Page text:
The Commonwealth government's next hope in ending COVID-19 dropped into the app stores at 6pm yesterday and within a few hours had been downloaded over a million times.
- The app works by constantly searching (via Bluetooth) for anyone near you who also has the app. If you remain within about 1.5 metres of a person for 15 minutes or more a 'contact' is logged. Every contact is then recorded and stored on your phone (and the other peoples' phones).
- If you contract COVID-19 you will be asked if you consent to upload the contact data on your phone to a database. The relevant state or territory health department will then use the data to contact all the users you have had contact with (while not naming you to those people).
- Note, if you are the infected person you need to consent to upload your data, but if you have had contact with an infected person, you are not asked to grant consent for the government to contact you.
- The app does not collect location data (it learns the date, time, distance and duration of a contact, but not where the contact occurred).
- Your data is encrypted on your mobile phone and is automatically deleted after 21 days (allowing for a reasonable incubation plus testing period for the virus).
- You can delete the app at any time, and it will then stop recording contact data and delete the data on your phone. However, any of your data that has been uploaded to the government database will not be deleted until the end of the pandemic. You can request that this data be deleted. You will not be able to access your contact records.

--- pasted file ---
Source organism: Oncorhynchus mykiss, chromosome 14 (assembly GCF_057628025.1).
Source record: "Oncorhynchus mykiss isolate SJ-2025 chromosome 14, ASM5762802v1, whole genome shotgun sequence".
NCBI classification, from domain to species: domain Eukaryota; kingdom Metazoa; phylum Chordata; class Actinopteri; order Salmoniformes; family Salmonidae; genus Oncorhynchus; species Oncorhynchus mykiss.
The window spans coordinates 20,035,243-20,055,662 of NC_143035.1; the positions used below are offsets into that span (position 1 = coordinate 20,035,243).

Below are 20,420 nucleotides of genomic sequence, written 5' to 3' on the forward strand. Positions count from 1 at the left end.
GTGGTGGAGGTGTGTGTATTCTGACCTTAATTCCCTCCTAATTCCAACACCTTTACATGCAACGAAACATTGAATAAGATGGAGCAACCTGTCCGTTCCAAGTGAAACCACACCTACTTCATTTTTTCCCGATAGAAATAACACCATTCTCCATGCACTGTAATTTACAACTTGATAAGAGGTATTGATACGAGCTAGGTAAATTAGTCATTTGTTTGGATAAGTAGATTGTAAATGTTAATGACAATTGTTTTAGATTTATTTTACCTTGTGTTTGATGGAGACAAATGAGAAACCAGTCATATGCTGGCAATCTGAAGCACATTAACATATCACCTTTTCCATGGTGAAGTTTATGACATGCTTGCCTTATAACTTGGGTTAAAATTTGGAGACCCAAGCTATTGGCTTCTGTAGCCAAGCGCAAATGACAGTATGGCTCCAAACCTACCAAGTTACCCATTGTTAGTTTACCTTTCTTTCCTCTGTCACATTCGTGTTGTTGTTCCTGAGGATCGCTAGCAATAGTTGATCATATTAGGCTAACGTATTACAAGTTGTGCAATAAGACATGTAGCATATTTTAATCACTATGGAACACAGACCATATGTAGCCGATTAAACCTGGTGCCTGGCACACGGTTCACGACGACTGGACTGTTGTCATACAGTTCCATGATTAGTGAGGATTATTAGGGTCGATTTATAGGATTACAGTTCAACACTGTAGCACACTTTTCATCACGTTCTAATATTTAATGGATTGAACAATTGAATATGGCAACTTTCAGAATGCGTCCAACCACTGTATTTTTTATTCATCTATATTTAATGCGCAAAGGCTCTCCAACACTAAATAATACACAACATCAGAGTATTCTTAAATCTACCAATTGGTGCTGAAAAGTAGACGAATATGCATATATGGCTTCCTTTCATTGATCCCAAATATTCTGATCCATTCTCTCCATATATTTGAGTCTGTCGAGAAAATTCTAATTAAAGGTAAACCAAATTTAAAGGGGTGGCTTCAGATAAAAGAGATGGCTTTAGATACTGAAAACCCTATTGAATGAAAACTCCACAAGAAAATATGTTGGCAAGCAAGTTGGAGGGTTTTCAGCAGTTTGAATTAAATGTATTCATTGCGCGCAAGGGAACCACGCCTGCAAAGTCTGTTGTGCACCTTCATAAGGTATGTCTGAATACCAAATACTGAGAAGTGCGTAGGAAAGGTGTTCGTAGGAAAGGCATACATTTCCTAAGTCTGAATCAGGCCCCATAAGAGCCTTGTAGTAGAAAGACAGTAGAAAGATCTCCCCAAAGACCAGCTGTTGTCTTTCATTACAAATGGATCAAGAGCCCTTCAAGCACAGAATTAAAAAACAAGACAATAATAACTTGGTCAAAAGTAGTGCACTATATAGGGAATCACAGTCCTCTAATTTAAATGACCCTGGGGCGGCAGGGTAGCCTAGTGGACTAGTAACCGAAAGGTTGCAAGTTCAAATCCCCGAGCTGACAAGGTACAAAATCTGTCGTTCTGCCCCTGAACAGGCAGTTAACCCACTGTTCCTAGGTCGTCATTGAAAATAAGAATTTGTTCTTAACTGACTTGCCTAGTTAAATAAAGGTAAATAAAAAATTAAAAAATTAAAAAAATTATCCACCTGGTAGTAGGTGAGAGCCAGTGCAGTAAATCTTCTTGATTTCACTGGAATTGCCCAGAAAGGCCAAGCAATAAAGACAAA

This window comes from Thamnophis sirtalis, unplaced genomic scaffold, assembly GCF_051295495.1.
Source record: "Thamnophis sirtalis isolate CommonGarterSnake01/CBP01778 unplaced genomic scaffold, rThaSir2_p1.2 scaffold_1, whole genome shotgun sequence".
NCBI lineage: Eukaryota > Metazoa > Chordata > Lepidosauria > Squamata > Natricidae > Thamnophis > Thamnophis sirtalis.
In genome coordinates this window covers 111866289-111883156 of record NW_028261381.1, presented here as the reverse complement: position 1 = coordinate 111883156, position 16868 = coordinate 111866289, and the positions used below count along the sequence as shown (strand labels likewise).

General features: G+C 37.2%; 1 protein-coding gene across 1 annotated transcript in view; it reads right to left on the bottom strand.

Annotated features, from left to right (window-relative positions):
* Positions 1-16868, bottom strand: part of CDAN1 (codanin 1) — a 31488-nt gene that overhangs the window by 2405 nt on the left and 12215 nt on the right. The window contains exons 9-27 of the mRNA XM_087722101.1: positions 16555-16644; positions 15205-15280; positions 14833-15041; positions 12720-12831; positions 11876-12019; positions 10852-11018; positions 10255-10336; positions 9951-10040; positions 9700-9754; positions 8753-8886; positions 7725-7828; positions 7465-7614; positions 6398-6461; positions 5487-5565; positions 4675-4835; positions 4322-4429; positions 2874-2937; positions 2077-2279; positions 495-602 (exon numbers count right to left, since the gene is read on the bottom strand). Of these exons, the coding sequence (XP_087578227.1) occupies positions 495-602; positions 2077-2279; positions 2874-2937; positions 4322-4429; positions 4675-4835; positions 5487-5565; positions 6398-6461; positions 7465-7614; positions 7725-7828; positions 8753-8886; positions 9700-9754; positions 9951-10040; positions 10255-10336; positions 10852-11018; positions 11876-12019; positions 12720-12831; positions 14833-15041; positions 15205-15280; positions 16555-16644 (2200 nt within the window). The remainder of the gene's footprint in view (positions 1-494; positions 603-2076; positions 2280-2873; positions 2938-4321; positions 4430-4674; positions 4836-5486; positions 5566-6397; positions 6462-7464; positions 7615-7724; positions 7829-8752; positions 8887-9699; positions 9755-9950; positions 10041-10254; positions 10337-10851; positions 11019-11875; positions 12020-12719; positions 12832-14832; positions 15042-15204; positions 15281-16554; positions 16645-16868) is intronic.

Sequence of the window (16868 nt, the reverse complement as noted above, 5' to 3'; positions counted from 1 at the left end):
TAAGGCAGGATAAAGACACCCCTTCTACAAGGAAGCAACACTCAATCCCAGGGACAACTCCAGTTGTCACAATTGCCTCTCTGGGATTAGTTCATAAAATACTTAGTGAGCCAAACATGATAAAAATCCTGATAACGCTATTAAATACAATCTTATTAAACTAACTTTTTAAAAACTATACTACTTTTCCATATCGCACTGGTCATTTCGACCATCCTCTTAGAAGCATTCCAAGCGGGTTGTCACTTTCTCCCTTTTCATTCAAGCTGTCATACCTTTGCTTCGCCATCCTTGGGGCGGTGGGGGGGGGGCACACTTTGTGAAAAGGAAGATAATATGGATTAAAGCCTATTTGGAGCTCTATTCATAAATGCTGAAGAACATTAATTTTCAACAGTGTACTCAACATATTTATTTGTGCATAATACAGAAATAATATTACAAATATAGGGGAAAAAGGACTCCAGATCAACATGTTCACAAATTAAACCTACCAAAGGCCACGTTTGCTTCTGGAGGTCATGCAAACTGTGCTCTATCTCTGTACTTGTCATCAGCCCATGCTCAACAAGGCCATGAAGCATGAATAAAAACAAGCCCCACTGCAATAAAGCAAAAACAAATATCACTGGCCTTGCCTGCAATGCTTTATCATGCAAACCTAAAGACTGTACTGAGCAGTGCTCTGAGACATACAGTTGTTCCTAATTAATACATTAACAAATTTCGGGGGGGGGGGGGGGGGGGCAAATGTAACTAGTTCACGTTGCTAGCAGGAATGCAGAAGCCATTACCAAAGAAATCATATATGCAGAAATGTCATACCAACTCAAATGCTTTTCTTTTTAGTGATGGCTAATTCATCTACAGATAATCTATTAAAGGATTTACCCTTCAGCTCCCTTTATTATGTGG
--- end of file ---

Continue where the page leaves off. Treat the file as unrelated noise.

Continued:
There is, however, a right under the Privacy Act for law enforcement bodies to obtain personal information without the consent of the individual if the body believes it is reasonably necessary for an enforcement related activity. So, the cops ordinarily could use your contact data to prove you attended that dinner party in breach of the social distancing laws.
But, the government has also attempted to close this loophole. The Health Minister has made a determination under the Biosecurity Act which provides that no person can collect, use or disclose any data collected via the COVIDSafe app for any purpose other than contact tracing. The determination overrides the provisions of the privacy laws, and anyone breaching the terms of the direction could be guilty of an offence under the Biosecurity Act.
This all sounds like good news for those of us concerned about our privacy when using the app. However, it could be that the Minister's determination has no legal weight at all (because it is either not necessary for the management of the pandemic, and/or a ministerial direction can't override legislation). It seems even the government is not so sure about it, as buried in the FAQs for the app is a statement that the determination will be 'enshrined' by parliament in May. If the protections in the direction fail, it will indeed be a free-for-all when enforcement bodies want to track your contacts.
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